What makes a fair society?
My response to this question is in three parts, each part inspiring a distinct, yet inter-connected response to a different conceptual part of the question. For the past nearly two years, I have been co-creating a project, Enlivened Learning, that has to do with visiting, learning from and documenting alternative places of higher education around the world that have been emerging from social/ecological movements and indigenous communities. I walked out of a career in academia to be on this journey of Enlivened Learning.
What do we mean by fair?
In July – August 2013, I spent a month with around 25 khojis (Hindi word for ‘seeker’ that is used rather than ‘students’) and two co-founders of Swaraj University in Udaipur, India. At Swaraj University, khojis design their own learning process that enables them to identify their hearts’ vision and develop the skills and relationships to manifest those visions. During this time, I was greatly inspired by the khojis – how the learning process at Swaraj transformed their sense of selves, healing them from the trauma of the education system and discovering a deep confidence in themselves. I also learned about the meaning of ‘Swaraj’. This six-letter word that Ghandi helped to popularize, has a profound teaching. The word literally means ‘Self-Rule/Mastery’, to be able to determine who you are (your hearts’ vision) and to develop the insight and discipline to follow this through in all parts of your life – with the primary aim of avoiding exploitation – toward all other living beings, including yourself. But Swaraj is not just about the self. For ‘Self-Rule’ must be carried out within and for the betterment of community. Because our self is not separate from other selves.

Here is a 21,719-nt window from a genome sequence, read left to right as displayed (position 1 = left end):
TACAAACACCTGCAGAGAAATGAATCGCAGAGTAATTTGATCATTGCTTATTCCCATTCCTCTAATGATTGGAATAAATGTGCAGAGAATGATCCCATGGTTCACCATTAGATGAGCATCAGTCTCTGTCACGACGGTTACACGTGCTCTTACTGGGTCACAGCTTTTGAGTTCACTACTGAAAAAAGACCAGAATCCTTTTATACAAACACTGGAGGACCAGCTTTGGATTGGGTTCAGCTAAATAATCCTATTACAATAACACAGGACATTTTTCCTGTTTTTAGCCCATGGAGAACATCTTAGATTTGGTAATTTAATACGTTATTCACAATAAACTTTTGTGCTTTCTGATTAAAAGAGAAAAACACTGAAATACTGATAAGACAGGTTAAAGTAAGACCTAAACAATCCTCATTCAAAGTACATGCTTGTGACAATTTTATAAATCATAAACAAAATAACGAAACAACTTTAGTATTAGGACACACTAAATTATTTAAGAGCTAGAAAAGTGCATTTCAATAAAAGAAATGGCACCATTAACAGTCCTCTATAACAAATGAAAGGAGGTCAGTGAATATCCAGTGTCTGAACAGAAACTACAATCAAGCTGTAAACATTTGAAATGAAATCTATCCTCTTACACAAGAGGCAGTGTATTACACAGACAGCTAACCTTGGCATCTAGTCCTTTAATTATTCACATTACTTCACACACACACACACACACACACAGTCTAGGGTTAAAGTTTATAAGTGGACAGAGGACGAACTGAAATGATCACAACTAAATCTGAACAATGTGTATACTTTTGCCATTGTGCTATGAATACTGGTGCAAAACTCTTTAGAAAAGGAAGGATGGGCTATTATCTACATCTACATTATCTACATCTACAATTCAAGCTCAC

What is the process – ‘what makes’?
There is a quote by the late Ivan Illich that ought to inspire the core pedagogy of our education system. It is this: “True learning can only be the leisurely practice of free people.” Education can and should foment freedom, our hearts’ vision, bringing out the best of who each of us are and can be – and freeing us from the confines of our individualist and consumerist norms. We learn best through experience – enlivened forms of holistic learning – where we learn with not only our heads, but most importantly with our hearts, our hands and our homes.
What do we mean by society?
In September – October 2012, I spent a month with different members of the Blackfoot community in Southern Alberta. I was visiting Red Crow Community College to learn about their Blackfoot Ways of Knowing program that has been able to regenerate Blackfoot knowledge (which was largely lost through colonial forms of oppression) and integrate it into an educational institution (the college is housed in the former Residential School where some of the current staff were forced to attend the school as children). All that I learned during those days from several different Blackfoot Elders will remain with me for a lifetime. There is one particular piece of Blackfoot wisdom that I wish to mention. It is, that as human beings, we are not at the pinnacle of evolution. Rather, we are the newborns, coming into being on this Earth quite late as compared to most other living beings. And with that in mind, we are currently, for the most part, behaving like infants, trying to adapt nature to our will, rather than the other way around. To become fully human is to be able to adapt ourselves to our ecosystems. And with that comes deep humility and a profound respect and reverence for all life.
Kelly Teamey, Educationalist